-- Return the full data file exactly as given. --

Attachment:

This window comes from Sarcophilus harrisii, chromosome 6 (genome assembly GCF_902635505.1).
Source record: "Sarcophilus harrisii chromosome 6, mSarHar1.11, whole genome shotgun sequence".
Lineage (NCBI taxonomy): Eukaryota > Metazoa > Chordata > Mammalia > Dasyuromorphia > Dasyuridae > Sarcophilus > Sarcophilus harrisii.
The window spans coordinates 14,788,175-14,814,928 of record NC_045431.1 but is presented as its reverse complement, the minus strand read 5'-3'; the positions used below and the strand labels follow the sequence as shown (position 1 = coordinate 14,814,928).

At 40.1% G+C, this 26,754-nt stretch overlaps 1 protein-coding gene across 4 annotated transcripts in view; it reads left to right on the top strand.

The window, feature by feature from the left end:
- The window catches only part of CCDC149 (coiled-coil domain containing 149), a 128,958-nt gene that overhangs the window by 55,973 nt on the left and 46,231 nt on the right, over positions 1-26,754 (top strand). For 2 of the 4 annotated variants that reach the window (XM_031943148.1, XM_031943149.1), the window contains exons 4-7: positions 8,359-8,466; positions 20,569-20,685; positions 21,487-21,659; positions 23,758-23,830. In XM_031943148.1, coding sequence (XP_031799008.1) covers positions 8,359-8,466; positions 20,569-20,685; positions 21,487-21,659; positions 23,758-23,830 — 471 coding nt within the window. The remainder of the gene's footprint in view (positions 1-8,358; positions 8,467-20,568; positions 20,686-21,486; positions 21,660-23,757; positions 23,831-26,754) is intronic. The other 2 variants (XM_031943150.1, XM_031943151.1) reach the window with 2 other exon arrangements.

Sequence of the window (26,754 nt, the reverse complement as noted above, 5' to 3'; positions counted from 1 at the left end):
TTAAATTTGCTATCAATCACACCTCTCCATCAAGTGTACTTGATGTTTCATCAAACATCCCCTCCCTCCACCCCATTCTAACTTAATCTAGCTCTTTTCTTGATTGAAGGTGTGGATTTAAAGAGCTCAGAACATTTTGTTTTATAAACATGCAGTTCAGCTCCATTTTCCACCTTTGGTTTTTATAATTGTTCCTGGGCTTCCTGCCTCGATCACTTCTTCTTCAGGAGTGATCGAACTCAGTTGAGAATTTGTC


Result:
This window comes from Sarcophilus harrisii, chromosome 6 (genome assembly GCF_902635505.1).
Source record: "Sarcophilus harrisii chromosome 6, mSarHar1.11, whole genome shotgun sequence".
Lineage (NCBI taxonomy): Eukaryota > Metazoa > Chordata > Mammalia > Dasyuromorphia > Dasyuridae > Sarcophilus > Sarcophilus harrisii.
The window spans coordinates 14,788,175-14,814,928 of record NC_045431.1 but is presented as its reverse complement, the minus strand read 5'-3'; the positions used below and the strand labels follow the sequence as shown (position 1 = coordinate 14,814,928).

At 40.1% G+C, this 26,754-nt stretch overlaps 1 protein-coding gene across 4 annotated transcripts in view; it reads left to right on the top strand.

The window, feature by feature from the left end:
- The window catches only part of CCDC149 (coiled-coil domain containing 149), a 128,958-nt gene that overhangs the window by 55,973 nt on the left and 46,231 nt on the right, over positions 1-26,754 (top strand). For 2 of the 4 annotated variants that reach the window (XM_031943148.1, XM_031943149.1), the window contains exons 4-7: positions 8,359-8,466; positions 20,569-20,685; positions 21,487-21,659; positions 23,758-23,830. In XM_031943148.1, coding sequence (XP_031799008.1) covers positions 8,359-8,466; positions 20,569-20,685; positions 21,487-21,659; positions 23,758-23,830 — 471 coding nt within the window. The remainder of the gene's footprint in view (positions 1-8,358; positions 8,467-20,568; positions 20,686-21,486; positions 21,660-23,757; positions 23,831-26,754) is intronic. The other 2 variants (XM_031943150.1, XM_031943151.1) reach the window with 2 other exon arrangements.

Sequence of the window (26,754 nt, the reverse complement as noted above, 5' to 3'; positions counted from 1 at the left end):
TTAAATTTGCTATCAATCACACCTCTCCATCAAGTGTACTTGATGTTTCATCAAACATCCCCTCCCTCCACCCCATTCTAACTTAATCTAGCTCTTTTCTTGATTGAAGGTGTGGATTTAAAGAGCTCAGAACATTTTGTTTTATAAACATGCAGTTCAGCTCCATTTTCCACCTTTGGTTTTTATAATTGTTCCTGGGCTTCCTGCCTCGATCACTTCTTCTTCAGGAGTGATCGAACTCAGTTGAGAATTTGTC